Are ads too misleading?
L'Oreal's Penelope Cruz ads for Telescopic Mascara, in which the actress wore false eyelashes, have put advertising in the firing line again over misleading claims, but what do the public think? Watch Brand Republic's latest vox pop video to find out.
The Telescopic Mascara ad, created by McCann-Erickson, claimed that the product could make lashes up to 60% longer, but after the single complaint was upheld by the Advertising Standards Authority, L'Oreal was ordered to make clear in future ads that the "up to 60%" referred to the appearance of the lashes not to an actual extension in lash length.
The ASA also told the beauty group that it must include a disclaimer in future ads stating that they featured models wearing false eyelashes, after L'Oreal admitted that Penelope Cruz was wearing a few individual false lashes.
A L'Oreal spokeswoman said that a disclaimer had already been added to a Maybelline mascara ad and will be used in all future ads using false eyelashes.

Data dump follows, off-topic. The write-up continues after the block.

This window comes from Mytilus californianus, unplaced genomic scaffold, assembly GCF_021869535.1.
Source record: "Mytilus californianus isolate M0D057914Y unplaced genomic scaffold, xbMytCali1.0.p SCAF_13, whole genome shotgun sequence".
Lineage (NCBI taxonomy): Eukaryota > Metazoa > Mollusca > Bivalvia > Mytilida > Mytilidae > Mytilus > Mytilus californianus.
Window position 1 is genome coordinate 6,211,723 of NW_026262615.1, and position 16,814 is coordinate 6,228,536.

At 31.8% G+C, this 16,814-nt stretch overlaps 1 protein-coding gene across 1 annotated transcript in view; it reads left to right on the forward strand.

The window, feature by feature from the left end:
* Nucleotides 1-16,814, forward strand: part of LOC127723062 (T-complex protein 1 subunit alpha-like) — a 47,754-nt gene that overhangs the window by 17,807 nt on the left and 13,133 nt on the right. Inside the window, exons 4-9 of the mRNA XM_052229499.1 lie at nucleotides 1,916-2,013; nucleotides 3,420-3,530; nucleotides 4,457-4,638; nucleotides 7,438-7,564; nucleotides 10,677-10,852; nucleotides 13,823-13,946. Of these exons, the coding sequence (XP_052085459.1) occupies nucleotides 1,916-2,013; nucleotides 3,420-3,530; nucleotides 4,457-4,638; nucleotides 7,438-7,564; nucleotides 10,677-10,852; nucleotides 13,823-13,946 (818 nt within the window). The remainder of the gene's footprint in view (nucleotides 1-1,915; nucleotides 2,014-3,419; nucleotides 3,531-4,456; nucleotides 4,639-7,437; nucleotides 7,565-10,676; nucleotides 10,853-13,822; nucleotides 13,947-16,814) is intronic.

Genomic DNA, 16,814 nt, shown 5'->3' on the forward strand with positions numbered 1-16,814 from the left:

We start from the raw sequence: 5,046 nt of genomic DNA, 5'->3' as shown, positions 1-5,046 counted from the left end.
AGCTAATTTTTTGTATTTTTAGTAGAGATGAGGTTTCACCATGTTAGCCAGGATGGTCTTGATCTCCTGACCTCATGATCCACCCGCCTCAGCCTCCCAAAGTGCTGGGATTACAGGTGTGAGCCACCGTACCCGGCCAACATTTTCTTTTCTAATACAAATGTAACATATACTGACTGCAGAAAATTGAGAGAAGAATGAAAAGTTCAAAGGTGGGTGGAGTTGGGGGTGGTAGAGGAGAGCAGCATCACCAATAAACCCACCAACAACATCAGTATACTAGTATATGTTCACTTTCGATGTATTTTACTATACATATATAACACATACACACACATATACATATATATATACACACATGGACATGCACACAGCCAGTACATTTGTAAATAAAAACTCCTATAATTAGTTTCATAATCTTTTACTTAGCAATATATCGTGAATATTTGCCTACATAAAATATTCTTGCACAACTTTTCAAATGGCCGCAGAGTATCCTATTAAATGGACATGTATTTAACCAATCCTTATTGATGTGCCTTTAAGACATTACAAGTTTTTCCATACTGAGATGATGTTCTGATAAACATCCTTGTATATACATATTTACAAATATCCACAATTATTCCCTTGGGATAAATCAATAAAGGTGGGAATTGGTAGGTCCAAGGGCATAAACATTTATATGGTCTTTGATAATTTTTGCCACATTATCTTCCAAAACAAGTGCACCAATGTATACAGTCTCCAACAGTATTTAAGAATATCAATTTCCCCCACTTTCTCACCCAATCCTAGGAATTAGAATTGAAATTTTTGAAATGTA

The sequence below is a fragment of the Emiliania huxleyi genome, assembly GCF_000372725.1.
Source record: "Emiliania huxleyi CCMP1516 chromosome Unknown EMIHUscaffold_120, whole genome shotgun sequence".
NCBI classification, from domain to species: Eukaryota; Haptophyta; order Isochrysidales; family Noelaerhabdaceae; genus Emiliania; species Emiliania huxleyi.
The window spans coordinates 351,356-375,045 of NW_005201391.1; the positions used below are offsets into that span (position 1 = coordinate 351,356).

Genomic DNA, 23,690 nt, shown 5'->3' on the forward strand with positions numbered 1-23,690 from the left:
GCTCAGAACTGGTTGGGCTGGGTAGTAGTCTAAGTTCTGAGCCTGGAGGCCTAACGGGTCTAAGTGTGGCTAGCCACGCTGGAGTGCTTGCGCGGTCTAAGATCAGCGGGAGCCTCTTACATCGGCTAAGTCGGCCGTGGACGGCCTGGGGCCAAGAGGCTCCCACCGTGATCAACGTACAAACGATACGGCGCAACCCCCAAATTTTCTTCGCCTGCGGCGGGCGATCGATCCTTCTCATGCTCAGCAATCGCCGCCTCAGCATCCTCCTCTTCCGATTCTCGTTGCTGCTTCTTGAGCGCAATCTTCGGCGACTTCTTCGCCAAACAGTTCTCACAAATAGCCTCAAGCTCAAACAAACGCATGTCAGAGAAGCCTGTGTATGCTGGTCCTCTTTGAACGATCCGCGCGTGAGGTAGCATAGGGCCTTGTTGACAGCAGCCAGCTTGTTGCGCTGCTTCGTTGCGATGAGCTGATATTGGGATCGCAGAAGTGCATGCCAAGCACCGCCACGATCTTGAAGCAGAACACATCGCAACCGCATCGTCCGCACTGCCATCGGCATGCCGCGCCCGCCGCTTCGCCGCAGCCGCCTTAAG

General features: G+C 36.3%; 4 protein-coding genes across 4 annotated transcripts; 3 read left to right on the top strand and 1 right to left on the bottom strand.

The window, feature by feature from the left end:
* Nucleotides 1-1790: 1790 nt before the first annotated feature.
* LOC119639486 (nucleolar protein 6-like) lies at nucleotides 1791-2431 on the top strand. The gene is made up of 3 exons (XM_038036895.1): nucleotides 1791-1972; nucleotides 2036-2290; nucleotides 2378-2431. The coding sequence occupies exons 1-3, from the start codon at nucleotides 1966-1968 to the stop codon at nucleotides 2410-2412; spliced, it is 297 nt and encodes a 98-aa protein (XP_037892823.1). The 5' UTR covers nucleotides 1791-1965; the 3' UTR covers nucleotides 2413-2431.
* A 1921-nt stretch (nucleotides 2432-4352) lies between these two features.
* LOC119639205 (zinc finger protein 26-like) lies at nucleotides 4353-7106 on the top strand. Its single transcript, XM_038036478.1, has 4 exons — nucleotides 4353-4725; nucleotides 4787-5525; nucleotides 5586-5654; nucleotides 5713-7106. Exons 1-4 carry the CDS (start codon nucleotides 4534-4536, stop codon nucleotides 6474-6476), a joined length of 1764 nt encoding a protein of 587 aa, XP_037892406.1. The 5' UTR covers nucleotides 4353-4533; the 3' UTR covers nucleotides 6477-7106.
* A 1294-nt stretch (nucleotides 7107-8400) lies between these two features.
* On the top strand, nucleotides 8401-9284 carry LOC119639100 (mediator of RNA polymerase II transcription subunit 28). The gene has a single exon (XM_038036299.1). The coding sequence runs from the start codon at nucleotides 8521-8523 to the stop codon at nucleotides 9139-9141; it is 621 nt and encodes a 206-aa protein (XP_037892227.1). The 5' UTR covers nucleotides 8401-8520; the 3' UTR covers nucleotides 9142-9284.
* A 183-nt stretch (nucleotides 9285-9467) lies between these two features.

L'Oreal previously had a complaint upheld about an anti-wrinkle cream ad, featuring Claudia Schiffer, which claimed to "counteract skin micro contractions" and "rapidly reduce wrinkles". The ASA ruled that L'Oreal had insufficient evidence to support these claims.
In the same week as the Telescopic Mascara complaint, Beiersdorf UK was ordered not to broadcast its DNAge Nivea Visage ad, created by TBWA\London, after the ASA upheld 11 complaints.
Viewers questioned the claims that the product increased cell renewal and could help protect your DNA from cell damage. Beiersdorf UK provided several scientific studies in support of its claims but the ASA noted that all the trials were carried out on either the arm, upper arm or inner forearm which it understood was not a good model for facial skin, the area which DNAge cream would be applied.
Other beauty companies that have fallen foul of the advertising watchdog include Avon Cosmetics over its Dead Sea Detox Patches advert that claimed to detoxify skin over night. The ad claimed that the patches, which are placed on the soles of the feet overnight, "catch the toxins at their furthest point from your heart -- your feet …Purifying your body in this way means big benefits for your skin and your wellbeing in general".
The ASA concluded that the ad was misleading and said it was concerned that Avon had not provided evidence to support the claim that the patches aided detoxification or that the ingredients were present in sufficient quantities to achieve the claimed effects.
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